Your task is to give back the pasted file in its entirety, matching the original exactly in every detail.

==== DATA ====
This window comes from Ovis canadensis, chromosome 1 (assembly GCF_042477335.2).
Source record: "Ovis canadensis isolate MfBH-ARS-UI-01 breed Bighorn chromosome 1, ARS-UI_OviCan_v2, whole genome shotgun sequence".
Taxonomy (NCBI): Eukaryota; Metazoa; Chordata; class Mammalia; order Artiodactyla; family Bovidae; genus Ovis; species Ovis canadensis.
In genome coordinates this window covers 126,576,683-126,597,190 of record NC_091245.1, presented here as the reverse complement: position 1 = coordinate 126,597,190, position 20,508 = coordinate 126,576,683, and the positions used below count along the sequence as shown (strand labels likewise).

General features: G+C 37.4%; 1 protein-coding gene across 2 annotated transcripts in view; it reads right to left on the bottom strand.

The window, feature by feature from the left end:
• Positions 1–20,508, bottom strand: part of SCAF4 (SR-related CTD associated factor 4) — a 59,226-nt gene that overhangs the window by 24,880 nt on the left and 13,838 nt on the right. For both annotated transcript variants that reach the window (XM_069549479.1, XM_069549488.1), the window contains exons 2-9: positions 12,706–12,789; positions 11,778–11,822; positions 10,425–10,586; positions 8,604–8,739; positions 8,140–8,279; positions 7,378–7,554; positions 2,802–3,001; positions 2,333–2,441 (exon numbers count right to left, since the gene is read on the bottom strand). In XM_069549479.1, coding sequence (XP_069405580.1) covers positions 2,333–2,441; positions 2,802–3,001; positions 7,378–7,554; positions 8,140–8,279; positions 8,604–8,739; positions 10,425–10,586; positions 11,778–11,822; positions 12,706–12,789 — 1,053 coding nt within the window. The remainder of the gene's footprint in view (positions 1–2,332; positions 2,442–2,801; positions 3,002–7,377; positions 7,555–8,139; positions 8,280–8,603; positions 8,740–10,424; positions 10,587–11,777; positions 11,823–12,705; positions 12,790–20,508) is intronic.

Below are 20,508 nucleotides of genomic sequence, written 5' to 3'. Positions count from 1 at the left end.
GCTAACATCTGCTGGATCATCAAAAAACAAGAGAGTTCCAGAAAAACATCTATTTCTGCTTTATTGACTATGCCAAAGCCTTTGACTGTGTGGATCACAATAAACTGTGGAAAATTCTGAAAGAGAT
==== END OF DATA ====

This window comes from Ovis canadensis, chromosome 1 (assembly GCF_042477335.2).
Source record: "Ovis canadensis isolate MfBH-ARS-UI-01 breed Bighorn chromosome 1, ARS-UI_OviCan_v2, whole genome shotgun sequence".
Taxonomy (NCBI): Eukaryota; Metazoa; Chordata; class Mammalia; order Artiodactyla; family Bovidae; genus Ovis; species Ovis canadensis.
In genome coordinates this window covers 126,576,683-126,597,190 of record NC_091245.1, presented here as the reverse complement: position 1 = coordinate 126,597,190, position 20,508 = coordinate 126,576,683, and the positions used below count along the sequence as shown (strand labels likewise).

General features: G+C 37.4%; 1 protein-coding gene across 2 annotated transcripts in view; it reads right to left on the bottom strand.

The window, feature by feature from the left end:
• Positions 1–20,508, bottom strand: part of SCAF4 (SR-related CTD associated factor 4) — a 59,226-nt gene that overhangs the window by 24,880 nt on the left and 13,838 nt on the right. For both annotated transcript variants that reach the window (XM_069549479.1, XM_069549488.1), the window contains exons 2-9: positions 12,706–12,789; positions 11,778–11,822; positions 10,425–10,586; positions 8,604–8,739; positions 8,140–8,279; positions 7,378–7,554; positions 2,802–3,001; positions 2,333–2,441 (exon numbers count right to left, since the gene is read on the bottom strand). In XM_069549479.1, coding sequence (XP_069405580.1) covers positions 2,333–2,441; positions 2,802–3,001; positions 7,378–7,554; positions 8,140–8,279; positions 8,604–8,739; positions 10,425–10,586; positions 11,778–11,822; positions 12,706–12,789 — 1,053 coding nt within the window. The remainder of the gene's footprint in view (positions 1–2,332; positions 2,442–2,801; positions 3,002–7,377; positions 7,555–8,139; positions 8,280–8,603; positions 8,740–10,424; positions 10,587–11,777; positions 11,823–12,705; positions 12,790–20,508) is intronic.

Below are 20,508 nucleotides of genomic sequence, written 5' to 3'. Positions count from 1 at the left end.
GCTAACATCTGCTGGATCATCAAAAAACAAGAGAGTTCCAGAAAAACATCTATTTCTGCTTTATTGACTATGCCAAAGCCTTTGACTGTGTGGATCACAATAAACTGTGGAAAATTCTGAAAGAGAT